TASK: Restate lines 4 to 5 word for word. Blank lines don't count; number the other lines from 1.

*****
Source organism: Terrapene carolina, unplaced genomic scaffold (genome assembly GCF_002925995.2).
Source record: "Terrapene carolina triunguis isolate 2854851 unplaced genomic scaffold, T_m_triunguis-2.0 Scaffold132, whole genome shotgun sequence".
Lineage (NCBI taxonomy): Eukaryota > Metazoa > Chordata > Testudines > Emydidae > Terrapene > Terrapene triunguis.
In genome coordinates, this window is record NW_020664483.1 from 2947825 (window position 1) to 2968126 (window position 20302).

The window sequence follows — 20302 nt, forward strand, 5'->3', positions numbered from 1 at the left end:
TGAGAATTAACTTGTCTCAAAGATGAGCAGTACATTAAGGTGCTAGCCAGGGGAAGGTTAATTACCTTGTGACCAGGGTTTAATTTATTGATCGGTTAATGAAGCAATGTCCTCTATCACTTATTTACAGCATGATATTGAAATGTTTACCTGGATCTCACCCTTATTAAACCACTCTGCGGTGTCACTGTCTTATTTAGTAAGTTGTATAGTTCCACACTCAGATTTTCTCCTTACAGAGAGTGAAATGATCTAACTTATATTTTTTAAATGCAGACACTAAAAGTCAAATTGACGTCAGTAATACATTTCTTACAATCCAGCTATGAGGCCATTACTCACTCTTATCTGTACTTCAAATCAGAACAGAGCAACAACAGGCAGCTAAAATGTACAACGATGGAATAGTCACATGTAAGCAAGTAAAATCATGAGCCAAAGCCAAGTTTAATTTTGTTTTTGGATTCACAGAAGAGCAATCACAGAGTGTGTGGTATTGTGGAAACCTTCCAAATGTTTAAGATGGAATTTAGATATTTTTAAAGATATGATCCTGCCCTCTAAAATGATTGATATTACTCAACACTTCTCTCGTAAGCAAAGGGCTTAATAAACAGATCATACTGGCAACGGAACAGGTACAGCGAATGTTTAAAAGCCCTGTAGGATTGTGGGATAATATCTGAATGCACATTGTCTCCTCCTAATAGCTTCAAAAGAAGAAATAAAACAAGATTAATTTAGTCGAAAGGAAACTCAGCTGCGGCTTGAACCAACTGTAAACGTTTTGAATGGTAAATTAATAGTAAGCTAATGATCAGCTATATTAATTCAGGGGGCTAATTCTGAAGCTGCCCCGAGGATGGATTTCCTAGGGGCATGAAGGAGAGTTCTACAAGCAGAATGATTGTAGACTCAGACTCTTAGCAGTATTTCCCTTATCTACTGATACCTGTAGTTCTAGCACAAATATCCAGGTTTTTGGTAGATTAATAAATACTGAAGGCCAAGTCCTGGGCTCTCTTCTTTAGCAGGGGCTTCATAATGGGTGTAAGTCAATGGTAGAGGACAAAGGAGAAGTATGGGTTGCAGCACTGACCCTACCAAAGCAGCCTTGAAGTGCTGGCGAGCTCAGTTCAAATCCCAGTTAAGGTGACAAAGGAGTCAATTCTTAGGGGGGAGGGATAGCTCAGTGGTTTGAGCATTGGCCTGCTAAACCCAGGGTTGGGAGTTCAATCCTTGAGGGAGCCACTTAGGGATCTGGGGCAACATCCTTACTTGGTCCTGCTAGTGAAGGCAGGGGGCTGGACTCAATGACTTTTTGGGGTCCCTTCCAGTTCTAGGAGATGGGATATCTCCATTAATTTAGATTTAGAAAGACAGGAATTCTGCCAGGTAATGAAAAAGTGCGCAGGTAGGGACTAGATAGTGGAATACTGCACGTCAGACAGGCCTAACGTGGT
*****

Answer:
In genome coordinates, this window is record NW_020664483.1 from 2947825 (window position 1) to 2968126 (window position 20302).

The window sequence follows — 20302 nt, forward strand, 5'->3', positions numbered from 1 at the left end: